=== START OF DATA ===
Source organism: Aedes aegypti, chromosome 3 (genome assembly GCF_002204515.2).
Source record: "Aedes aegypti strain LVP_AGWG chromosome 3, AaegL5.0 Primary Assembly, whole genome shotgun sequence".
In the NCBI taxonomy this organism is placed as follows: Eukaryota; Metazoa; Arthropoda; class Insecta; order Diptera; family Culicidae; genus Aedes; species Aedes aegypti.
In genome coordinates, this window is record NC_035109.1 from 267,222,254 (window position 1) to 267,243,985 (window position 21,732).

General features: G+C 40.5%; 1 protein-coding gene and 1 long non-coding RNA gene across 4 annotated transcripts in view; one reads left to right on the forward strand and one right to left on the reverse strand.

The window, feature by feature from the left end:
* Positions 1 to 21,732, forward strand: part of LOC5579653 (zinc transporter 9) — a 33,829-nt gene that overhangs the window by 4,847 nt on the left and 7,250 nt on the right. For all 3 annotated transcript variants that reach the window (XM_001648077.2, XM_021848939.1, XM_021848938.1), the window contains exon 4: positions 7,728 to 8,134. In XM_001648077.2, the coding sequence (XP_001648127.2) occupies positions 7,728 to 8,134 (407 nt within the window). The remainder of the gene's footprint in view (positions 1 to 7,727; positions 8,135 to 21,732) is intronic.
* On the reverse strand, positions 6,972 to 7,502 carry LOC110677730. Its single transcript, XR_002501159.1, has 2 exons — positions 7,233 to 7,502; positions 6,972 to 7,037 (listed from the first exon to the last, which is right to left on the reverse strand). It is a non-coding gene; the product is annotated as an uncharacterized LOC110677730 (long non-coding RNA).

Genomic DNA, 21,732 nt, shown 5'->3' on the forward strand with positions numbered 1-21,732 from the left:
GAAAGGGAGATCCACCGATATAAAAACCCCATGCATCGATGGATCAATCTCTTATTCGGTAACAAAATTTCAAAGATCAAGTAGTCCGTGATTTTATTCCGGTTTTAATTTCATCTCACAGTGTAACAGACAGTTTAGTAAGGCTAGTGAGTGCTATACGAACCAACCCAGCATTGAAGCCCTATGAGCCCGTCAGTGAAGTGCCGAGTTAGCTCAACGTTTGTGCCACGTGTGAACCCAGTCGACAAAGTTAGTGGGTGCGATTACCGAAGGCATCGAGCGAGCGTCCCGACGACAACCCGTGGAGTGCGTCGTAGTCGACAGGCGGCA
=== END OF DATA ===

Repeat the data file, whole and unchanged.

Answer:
Source organism: Aedes aegypti, chromosome 3 (genome assembly GCF_002204515.2).
Source record: "Aedes aegypti strain LVP_AGWG chromosome 3, AaegL5.0 Primary Assembly, whole genome shotgun sequence".
In the NCBI taxonomy this organism is placed as follows: Eukaryota; Metazoa; Arthropoda; class Insecta; order Diptera; family Culicidae; genus Aedes; species Aedes aegypti.
In genome coordinates, this window is record NC_035109.1 from 267,222,254 (window position 1) to 267,243,985 (window position 21,732).

General features: G+C 40.5%; 1 protein-coding gene and 1 long non-coding RNA gene across 4 annotated transcripts in view; one reads left to right on the forward strand and one right to left on the reverse strand.

The window, feature by feature from the left end:
* Positions 1 to 21,732, forward strand: part of LOC5579653 (zinc transporter 9) — a 33,829-nt gene that overhangs the window by 4,847 nt on the left and 7,250 nt on the right. For all 3 annotated transcript variants that reach the window (XM_001648077.2, XM_021848939.1, XM_021848938.1), the window contains exon 4: positions 7,728 to 8,134. In XM_001648077.2, the coding sequence (XP_001648127.2) occupies positions 7,728 to 8,134 (407 nt within the window). The remainder of the gene's footprint in view (positions 1 to 7,727; positions 8,135 to 21,732) is intronic.
* On the reverse strand, positions 6,972 to 7,502 carry LOC110677730. Its single transcript, XR_002501159.1, has 2 exons — positions 7,233 to 7,502; positions 6,972 to 7,037 (listed from the first exon to the last, which is right to left on the reverse strand). It is a non-coding gene; the product is annotated as an uncharacterized LOC110677730 (long non-coding RNA).

Genomic DNA, 21,732 nt, shown 5'->3' on the forward strand with positions numbered 1-21,732 from the left:
GAAAGGGAGATCCACCGATATAAAAACCCCATGCATCGATGGATCAATCTCTTATTCGGTAACAAAATTTCAAAGATCAAGTAGTCCGTGATTTTATTCCGGTTTTAATTTCATCTCACAGTGTAACAGACAGTTTAGTAAGGCTAGTGAGTGCTATACGAACCAACCCAGCATTGAAGCCCTATGAGCCCGTCAGTGAAGTGCCGAGTTAGCTCAACGTTTGTGCCACGTGTGAACCCAGTCGACAAAGTTAGTGGGTGCGATTACCGAAGGCATCGAGCGAGCGTCCCGACGACAACCCGTGGAGTGCGTCGTAGTCGACAGGCGGCA